Some of the work of creating a cohesive community comes through the nitty-gritty of groups like Cub Scouts, said Kay and Bryan Sisk, parishioners at Our Lady of Providence.
“It was a really good example of how parents and kids and leaders from different groups can come together and reevaluate, what are the things we’re doing that we really want to continue? What do we want to learn from other groups, and how do we meld this together into something that’s even better than it was at any individual site?” Bryan said.
Combining Cub Scout packs involved working through everything from what prizes are awarded at the Pinewood Derby to which fundraiser to undertake. While the new pack couldn’t feasibly incorporate every single tradition from individual groups, the parent leaders have worked to ensure the ones most valued by each parish can be shared. One pack always did pumpkin carving, so they led that activity for the whole group this year. “These things are important to families,” Kay said. “The simplest thing could be, ‘oh my gosh, if you lose the pumpkin tradition, it’s all going to fall apart’ — no, we can make it work.”
“Overall, that’s how HCA resonates with us — it takes the best from each of the places that we had before and leverages it to give our kids the best experience,” Bryan said.
The way of Christ
A strong community is not cultivated without sacrifice, said Father Esswein. It was hard initially for families to realize that their parish couldn’t do everything alone anymore. “We can put our foot down and say ‘no, this is where we’ve always done it, and I’m not going to join anything else, because I don’t ever want to do it another way’ — but that’s not Christ. I think these parishes here have come a long way with that,” he said.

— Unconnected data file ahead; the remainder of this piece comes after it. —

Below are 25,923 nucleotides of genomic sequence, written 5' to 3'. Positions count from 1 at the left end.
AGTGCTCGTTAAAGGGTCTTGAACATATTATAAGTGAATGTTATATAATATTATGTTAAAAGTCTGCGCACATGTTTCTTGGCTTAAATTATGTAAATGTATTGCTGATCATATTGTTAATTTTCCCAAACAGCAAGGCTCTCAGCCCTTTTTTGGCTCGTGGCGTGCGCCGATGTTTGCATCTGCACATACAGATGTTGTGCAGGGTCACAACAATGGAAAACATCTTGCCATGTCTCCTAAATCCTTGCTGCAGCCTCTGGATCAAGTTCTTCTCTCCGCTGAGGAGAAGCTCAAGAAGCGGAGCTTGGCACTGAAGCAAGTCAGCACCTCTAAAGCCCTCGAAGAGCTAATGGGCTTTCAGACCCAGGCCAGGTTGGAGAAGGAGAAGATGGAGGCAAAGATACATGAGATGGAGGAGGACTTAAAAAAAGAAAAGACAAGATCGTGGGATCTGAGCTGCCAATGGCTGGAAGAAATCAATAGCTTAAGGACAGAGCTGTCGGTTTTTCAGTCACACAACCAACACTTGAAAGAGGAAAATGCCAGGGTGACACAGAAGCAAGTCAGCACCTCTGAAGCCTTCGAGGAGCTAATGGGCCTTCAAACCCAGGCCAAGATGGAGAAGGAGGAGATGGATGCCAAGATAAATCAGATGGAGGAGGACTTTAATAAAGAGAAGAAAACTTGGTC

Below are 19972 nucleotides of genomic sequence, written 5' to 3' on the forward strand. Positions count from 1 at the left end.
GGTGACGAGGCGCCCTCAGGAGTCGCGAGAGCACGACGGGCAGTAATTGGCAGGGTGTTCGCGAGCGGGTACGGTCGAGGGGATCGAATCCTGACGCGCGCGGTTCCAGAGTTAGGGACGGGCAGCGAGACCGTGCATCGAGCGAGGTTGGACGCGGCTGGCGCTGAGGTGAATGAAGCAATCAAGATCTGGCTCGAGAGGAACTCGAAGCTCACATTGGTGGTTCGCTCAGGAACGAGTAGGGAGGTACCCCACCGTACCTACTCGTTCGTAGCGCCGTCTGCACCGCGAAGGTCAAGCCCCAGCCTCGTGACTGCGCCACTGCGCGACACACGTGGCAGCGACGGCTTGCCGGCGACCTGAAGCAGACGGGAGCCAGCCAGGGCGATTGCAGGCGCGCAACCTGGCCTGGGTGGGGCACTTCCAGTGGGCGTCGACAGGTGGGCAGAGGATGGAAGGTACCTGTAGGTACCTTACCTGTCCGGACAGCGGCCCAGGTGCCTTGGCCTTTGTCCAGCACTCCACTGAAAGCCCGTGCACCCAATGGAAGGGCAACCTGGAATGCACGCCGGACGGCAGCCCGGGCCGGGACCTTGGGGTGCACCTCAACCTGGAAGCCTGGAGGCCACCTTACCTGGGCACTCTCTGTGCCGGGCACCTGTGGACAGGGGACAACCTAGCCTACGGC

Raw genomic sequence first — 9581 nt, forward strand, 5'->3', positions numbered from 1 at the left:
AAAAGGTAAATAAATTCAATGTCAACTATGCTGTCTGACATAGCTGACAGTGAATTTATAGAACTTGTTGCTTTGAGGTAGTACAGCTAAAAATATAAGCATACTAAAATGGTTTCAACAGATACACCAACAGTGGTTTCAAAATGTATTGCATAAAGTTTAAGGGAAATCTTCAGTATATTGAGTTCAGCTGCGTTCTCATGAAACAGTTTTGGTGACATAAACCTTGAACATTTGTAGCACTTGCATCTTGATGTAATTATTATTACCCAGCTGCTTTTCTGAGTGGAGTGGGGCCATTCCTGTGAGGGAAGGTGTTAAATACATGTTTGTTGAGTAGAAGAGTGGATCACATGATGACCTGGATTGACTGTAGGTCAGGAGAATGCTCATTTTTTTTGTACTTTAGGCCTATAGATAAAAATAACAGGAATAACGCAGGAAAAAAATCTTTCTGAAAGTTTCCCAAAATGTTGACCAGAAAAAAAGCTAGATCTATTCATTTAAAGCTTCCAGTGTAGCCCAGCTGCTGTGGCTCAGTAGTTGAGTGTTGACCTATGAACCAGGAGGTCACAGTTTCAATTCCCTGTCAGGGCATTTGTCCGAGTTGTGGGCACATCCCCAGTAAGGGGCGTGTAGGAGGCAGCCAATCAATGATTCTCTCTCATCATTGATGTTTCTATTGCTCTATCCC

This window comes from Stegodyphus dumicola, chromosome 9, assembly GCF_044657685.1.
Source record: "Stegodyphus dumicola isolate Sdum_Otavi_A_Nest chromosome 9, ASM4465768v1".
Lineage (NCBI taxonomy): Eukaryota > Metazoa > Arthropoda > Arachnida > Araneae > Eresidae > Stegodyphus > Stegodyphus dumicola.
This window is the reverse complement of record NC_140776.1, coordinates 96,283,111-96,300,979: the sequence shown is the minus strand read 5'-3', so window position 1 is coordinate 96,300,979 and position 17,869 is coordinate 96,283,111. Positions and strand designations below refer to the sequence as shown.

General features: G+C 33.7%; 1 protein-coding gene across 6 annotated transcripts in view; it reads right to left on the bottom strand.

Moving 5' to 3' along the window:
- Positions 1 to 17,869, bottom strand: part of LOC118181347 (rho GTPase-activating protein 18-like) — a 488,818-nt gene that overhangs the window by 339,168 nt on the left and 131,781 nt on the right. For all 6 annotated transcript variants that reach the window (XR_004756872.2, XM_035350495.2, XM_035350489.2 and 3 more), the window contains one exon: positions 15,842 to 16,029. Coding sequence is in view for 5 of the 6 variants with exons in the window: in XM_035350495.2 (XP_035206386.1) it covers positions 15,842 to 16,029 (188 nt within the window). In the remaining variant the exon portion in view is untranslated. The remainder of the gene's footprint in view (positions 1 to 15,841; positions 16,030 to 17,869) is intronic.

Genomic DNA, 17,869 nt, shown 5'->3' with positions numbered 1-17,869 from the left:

The lessons that Holy Cross Academy parishes have learned over the past 10 years will be useful as Catholics across the archdiocese prepare for expanded communities under All Things New, Father Esswein said.
“I think there’s a need for all of us to listen and appreciate others and other communities — what they treasure, what is their experience, what is their history, and to find a way to connect that with one’s own treasures,” he said. “And then being willing to sacrifice, being willing to answer Christ — that’s what His life is about, dying to yourself to give life to others. We’re going to really have a lot of opportunity to do that here.”
“The reality is that being independent, being completely self-sufficient, is not the way of Christ. It’s one of recognizing our own failings and faults, recognizing our need for others and being able to reach out, anticipate each other’s needs and be there to serve. We have to do that for each other,” he continued. “I think we’ll get a lot of practice with that coming forward with All Things New, and the more we’re willing to surrender to that, the more we’re willing to support it as individuals, the better it will be for our communities to grow together more quickly to be more healthy and more holy.”
This story is the second in a short series exploring how Catholic school communities adapt to change.